CVS, Walgreens, Walmart found liable in federal court for ‘fueling’ America’s opioid crisis

CVS, Walgreens, and Walmart pharmacies were found liable in federal court on Tuesday for helping fuel an opioid crisis in two Ohio counties.

The counties of Lake and Trumbell accused the three biggest pharmacy chains of selling and dispensing huge quantities of addictive prescription pain pills such as oxycodone and hydrocodone. The jury deliberated for six days in the U.S. District Court in Cleveland. Judge Dan Polster will decide how much the companies should pay the counties, which were each seeking upwards of $1 billion.

The three retail giants were found guilty of illegally creating an “oversupply” of opioid drugs in the Ohio counties of Lake and Trumbull by filling out high numbers of prescriptions. Between 2012 and 2016, pharmacies dispensed some 80 million pills in Trumbull County alone, amounting to around 400 per resident. Lake county saw similar numbers.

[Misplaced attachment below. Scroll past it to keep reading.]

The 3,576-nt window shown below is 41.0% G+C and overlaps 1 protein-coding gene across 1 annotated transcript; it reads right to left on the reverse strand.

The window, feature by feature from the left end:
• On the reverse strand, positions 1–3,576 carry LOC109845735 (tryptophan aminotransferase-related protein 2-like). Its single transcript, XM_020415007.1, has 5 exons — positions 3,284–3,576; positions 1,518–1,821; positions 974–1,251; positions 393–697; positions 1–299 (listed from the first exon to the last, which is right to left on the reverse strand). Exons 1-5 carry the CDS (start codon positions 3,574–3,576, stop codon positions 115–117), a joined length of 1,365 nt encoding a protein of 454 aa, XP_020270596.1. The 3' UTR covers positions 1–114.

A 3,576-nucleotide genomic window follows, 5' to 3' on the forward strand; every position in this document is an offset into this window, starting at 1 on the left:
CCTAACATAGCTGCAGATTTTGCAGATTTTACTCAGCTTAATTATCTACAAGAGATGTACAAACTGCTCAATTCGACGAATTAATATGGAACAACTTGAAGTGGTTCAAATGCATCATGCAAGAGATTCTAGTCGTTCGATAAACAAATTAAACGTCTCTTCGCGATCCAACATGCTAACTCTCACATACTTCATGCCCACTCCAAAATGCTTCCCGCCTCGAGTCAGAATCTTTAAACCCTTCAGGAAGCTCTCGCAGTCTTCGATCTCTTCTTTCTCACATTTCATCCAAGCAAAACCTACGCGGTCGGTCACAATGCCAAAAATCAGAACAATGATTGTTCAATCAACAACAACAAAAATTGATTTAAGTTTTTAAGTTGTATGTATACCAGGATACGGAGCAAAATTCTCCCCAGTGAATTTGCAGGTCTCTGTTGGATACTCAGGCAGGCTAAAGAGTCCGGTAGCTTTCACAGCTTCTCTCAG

“The law requires pharmacies to be diligent in dealing drugs. This case should be a wake-up call that failure will not be accepted,” Mark Lanier, an attorney for the counties, said. “The jury sounded a bell that should be heard through all pharmacies in America,” he added.

All three parent companies, CVSHealth, Walgreen Co. and Walmart Inc., said they would appeal the decision. Lawyers for the defendants laid the blame on doctors, saying it was up to them to control how many pills were prescribed.

Walmart said in a statement that the counties had launched the lawsuit “in search of deep pockets while ignoring the real causes of the opioid crisis, such as pill mill doctors, illegal drugs, and regulators asleep at the switch and they wrongly claimed pharmacists must second-guess doctors in a way the law never intended and many federal and state health regulators say interferes with the doctor-patient relationship.”




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Paul, 37, is from Scotland in the UK, but currently lives and works in Bangkok. Paul has worked in different industries such as telemarketing, retail, hospitality, farming, insurance, and teaching, where he works now. He teaches at an all-girls High School in Bangkok. “It’s a lot of work, but I love my job.” Paul has an active interest in politics. His reason for writing for FBA is to offer people the facts and allow them to make up their own minds. Whilst he believes opinion columns have their place, it is also important that people can have accurate news with no bias.

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